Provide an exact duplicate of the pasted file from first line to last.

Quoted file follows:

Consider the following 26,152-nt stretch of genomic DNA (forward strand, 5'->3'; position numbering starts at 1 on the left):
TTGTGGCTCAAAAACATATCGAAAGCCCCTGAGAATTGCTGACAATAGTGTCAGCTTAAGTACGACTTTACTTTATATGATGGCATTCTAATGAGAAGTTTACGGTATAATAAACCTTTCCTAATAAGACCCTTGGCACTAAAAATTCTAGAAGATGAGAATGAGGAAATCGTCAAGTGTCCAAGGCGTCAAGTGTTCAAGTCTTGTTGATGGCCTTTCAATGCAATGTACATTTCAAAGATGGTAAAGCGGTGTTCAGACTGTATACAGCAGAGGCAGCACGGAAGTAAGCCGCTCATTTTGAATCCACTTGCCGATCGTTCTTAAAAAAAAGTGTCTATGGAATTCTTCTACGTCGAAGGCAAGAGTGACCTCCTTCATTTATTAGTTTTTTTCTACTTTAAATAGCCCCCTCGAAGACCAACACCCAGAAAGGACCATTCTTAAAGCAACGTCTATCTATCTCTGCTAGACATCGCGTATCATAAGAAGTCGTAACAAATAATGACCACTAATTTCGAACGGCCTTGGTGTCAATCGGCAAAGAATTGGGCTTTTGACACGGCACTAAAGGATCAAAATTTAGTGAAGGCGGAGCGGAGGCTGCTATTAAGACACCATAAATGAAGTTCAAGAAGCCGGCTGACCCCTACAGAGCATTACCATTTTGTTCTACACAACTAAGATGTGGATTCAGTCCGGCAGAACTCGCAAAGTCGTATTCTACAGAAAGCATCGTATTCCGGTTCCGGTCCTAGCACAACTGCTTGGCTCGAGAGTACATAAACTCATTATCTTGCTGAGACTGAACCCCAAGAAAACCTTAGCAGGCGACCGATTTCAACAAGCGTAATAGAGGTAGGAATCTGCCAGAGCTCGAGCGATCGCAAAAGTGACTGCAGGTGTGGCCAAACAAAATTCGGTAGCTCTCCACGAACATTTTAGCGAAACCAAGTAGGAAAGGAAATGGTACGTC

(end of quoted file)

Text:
Consider the following 26,152-nt stretch of genomic DNA (forward strand, 5'->3'; position numbering starts at 1 on the left):
TTGTGGCTCAAAAACATATCGAAAGCCCCTGAGAATTGCTGACAATAGTGTCAGCTTAAGTACGACTTTACTTTATATGATGGCATTCTAATGAGAAGTTTACGGTATAATAAACCTTTCCTAATAAGACCCTTGGCACTAAAAATTCTAGAAGATGAGAATGAGGAAATCGTCAAGTGTCCAAGGCGTCAAGTGTTCAAGTCTTGTTGATGGCCTTTCAATGCAATGTACATTTCAAAGATGGTAAAGCGGTGTTCAGACTGTATACAGCAGAGGCAGCACGGAAGTAAGCCGCTCATTTTGAATCCACTTGCCGATCGTTCTTAAAAAAAAGTGTCTATGGAATTCTTCTACGTCGAAGGCAAGAGTGACCTCCTTCATTTATTAGTTTTTTTCTACTTTAAATAGCCCCCTCGAAGACCAACACCCAGAAAGGACCATTCTTAAAGCAACGTCTATCTATCTCTGCTAGACATCGCGTATCATAAGAAGTCGTAACAAATAATGACCACTAATTTCGAACGGCCTTGGTGTCAATCGGCAAAGAATTGGGCTTTTGACACGGCACTAAAGGATCAAAATTTAGTGAAGGCGGAGCGGAGGCTGCTATTAAGACACCATAAATGAAGTTCAAGAAGCCGGCTGACCCCTACAGAGCATTACCATTTTGTTCTACACAACTAAGATGTGGATTCAGTCCGGCAGAACTCGCAAAGTCGTATTCTACAGAAAGCATCGTATTCCGGTTCCGGTCCTAGCACAACTGCTTGGCTCGAGAGTACATAAACTCATTATCTTGCTGAGACTGAACCCCAAGAAAACCTTAGCAGGCGACCGATTTCAACAAGCGTAATAGAGGTAGGAATCTGCCAGAGCTCGAGCGATCGCAAAAGTGACTGCAGGTGTGGCCAAACAAAATTCGGTAGCTCTCCACGAACATTTTAGCGAAACCAAGTAGGAAAGGAAATGGTACGTC